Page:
The only mitigating factor is that if you add up visitors to all the state's parks, natural beauty still triumphs over plastic shopper-tainment, but no individual site comes close to the marketing madness of the mall. It doesn't help, though, that our natural environment is under such serious threat from pollution and overdevelopment that its attractiveness diminishes a little each year. Our highest mountaintops are becoming barren wastes of dead trees killed by smog, and our shorelines are increasingly artificial constructions designed to support extravagant second homes in defiance of nature and common sense.
Meantime, the mall unleashes waves of mindless mediocrity that replace authentic social experiences with shallow, synthetic simulations. Urban life in all its complexity can't compete with consumerist spectacles designed to soothe us into a state of complacency. The problem is that Concord Mills Mall compares to genuine urban places and experience the same way a Thomas Kincaid painting stacks up against Claude Monet.
Compared with 15.3 million paying customers, my contrarian judgment will probably count for little, but someone has to call a spade a spade. I get labeled "elitist" for opinions like these, but if striving for high standards in culture and art is elitist, then so be it.
Nullifying the public's critical faculties is especially poignant for local folks in Concord whose town is drowning in the tidal wave of Charlotte's suburban sprawl, even as downtown merchants and residents fight bravely for survival. You just know that if, with a stroke of marketing genius, the mall designers decided to create a simulation of Concord's downtown inside Concord Mills, millions would consume that sanitized copy rather than experience the real thing a few miles away where you can see, touch and enjoy real buildings.
But there's a malaise at work deeper than the decline of aesthetic standards and the erosion of architectural integrity and authenticity. Visitors to Concord Mills, and untold hundreds of millions of customers at other malls nationwide, probably don't give a nanosecond's thought about choosing to spend their time and money in places that constrain and deny many of the freedoms Americans hold dear. You try protesting George Bush's presidency with signs and speeches in a mall, or demonstrating against vivisection and cruelty to animals outside the venue's fast food emporia. You'll soon find yourself frog-marched to the exit. Years ago, I was even ejected from one regional mall for . . . sketching! The security men who escorted me out explained, without a trace of irony, that sketching was "not an approved retail activity."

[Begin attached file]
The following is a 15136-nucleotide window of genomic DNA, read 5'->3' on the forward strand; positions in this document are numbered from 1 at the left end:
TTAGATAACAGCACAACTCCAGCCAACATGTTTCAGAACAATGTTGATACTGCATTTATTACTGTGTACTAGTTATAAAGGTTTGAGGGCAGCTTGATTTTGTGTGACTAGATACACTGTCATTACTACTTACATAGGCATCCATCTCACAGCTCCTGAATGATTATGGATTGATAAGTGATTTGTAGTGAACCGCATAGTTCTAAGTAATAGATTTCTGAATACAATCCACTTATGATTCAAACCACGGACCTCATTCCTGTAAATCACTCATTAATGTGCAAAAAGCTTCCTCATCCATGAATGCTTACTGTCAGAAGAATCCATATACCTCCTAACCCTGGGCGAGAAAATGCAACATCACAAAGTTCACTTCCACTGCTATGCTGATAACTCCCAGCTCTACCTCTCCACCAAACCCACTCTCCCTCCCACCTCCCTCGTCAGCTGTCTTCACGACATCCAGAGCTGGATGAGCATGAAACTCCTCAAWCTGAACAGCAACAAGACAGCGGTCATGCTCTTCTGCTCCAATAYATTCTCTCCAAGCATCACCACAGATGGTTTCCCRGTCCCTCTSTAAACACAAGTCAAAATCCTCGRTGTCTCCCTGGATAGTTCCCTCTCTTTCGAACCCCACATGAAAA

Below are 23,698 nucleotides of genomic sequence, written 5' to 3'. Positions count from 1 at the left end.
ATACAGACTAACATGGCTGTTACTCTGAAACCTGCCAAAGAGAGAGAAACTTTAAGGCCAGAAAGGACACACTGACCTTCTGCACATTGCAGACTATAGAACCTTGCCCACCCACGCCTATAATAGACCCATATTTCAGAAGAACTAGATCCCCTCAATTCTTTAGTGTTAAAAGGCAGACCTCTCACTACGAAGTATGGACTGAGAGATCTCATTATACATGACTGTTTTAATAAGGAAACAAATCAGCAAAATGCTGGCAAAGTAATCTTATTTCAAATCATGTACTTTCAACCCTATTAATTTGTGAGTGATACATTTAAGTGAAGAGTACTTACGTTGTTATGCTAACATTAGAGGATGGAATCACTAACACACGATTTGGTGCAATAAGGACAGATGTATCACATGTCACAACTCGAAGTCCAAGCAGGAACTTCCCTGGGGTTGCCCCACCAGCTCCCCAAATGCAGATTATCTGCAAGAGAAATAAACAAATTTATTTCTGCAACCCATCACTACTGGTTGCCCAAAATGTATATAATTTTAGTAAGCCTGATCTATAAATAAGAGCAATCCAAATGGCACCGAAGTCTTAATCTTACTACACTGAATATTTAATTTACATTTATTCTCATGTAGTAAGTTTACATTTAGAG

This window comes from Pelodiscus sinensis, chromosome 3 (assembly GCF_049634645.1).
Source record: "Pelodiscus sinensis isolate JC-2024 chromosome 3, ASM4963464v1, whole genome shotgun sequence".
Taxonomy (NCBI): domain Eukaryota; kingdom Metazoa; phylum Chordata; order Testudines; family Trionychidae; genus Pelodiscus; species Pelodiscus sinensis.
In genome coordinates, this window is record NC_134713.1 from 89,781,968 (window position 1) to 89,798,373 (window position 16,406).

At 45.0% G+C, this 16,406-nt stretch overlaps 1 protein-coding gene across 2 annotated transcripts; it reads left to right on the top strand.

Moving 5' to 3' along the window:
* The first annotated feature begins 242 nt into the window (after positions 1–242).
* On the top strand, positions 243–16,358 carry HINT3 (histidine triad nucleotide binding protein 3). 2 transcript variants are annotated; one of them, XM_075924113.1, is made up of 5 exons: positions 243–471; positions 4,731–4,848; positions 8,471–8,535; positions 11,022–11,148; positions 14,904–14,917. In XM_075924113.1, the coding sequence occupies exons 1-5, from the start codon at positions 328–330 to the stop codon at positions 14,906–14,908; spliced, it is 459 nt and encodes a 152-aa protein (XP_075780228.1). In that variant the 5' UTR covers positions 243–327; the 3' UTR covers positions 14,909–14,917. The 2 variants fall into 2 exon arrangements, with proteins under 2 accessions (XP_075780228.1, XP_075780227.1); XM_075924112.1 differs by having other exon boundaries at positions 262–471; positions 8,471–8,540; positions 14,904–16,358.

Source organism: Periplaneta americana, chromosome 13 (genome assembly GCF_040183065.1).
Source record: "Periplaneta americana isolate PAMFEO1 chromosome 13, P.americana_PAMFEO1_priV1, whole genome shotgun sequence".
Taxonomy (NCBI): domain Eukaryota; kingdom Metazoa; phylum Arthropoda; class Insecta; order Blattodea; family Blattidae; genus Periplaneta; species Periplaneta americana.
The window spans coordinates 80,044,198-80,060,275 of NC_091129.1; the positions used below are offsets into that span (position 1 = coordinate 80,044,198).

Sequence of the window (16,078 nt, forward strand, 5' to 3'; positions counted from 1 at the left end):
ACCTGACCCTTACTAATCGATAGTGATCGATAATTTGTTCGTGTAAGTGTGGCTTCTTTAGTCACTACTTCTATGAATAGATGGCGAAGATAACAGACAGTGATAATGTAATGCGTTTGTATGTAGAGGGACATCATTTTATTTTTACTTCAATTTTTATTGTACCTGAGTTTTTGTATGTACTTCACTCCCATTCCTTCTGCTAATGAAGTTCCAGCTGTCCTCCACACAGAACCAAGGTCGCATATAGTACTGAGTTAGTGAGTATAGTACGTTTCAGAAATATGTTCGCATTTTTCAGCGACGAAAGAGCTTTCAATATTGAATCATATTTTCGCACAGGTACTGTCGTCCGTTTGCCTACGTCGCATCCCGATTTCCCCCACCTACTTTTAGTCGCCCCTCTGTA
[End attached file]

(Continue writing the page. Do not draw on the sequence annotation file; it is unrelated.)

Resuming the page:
The owners of these shopping "nirvanas" are quite within their rights to restrict political speech and actions on private property. When Americans eagerly trade their hard-won rights of free expression for fleeting opportunities to buy cheap jeans and trinkets made in China, then they check the Constitution at the door. Who cares about democracy when there's a sale of DVD players made by foreigners working for starvation wages?
This plunge into the cultural abyss is not an American phenomenon alone. Far from it. The most popular tourist destination by far for Brits is Orlando, where families from Lands End to John o'Groats vie to waste more money than their neighbors on the debilitating delights of Disney. Rather than explore the fascinating urban and natural landscapes of America, these hapless Brits fritter their free time away on manufactured pseudo-experiences designed to appeal to the lowest common denominator of their intelligence. With their wonderful heritage of cities and countryside, Brits of all people should value the difference between authentic experience and fabricated illusion. Why not walk down a real American Main Street and touch real buildings instead of bad Styrofoam copies? Why not ride a raft on a North Carolina river instead of a mechanical splash into an artificial pond?
Doesn't authenticity count anymore? Places like Concord Mills aren't merely harmless diversions, they're significant symbols of our preference for simulation over reality. Our growing detachment from real places means we care less about our cities and countryside. Where does this downward spiral lead?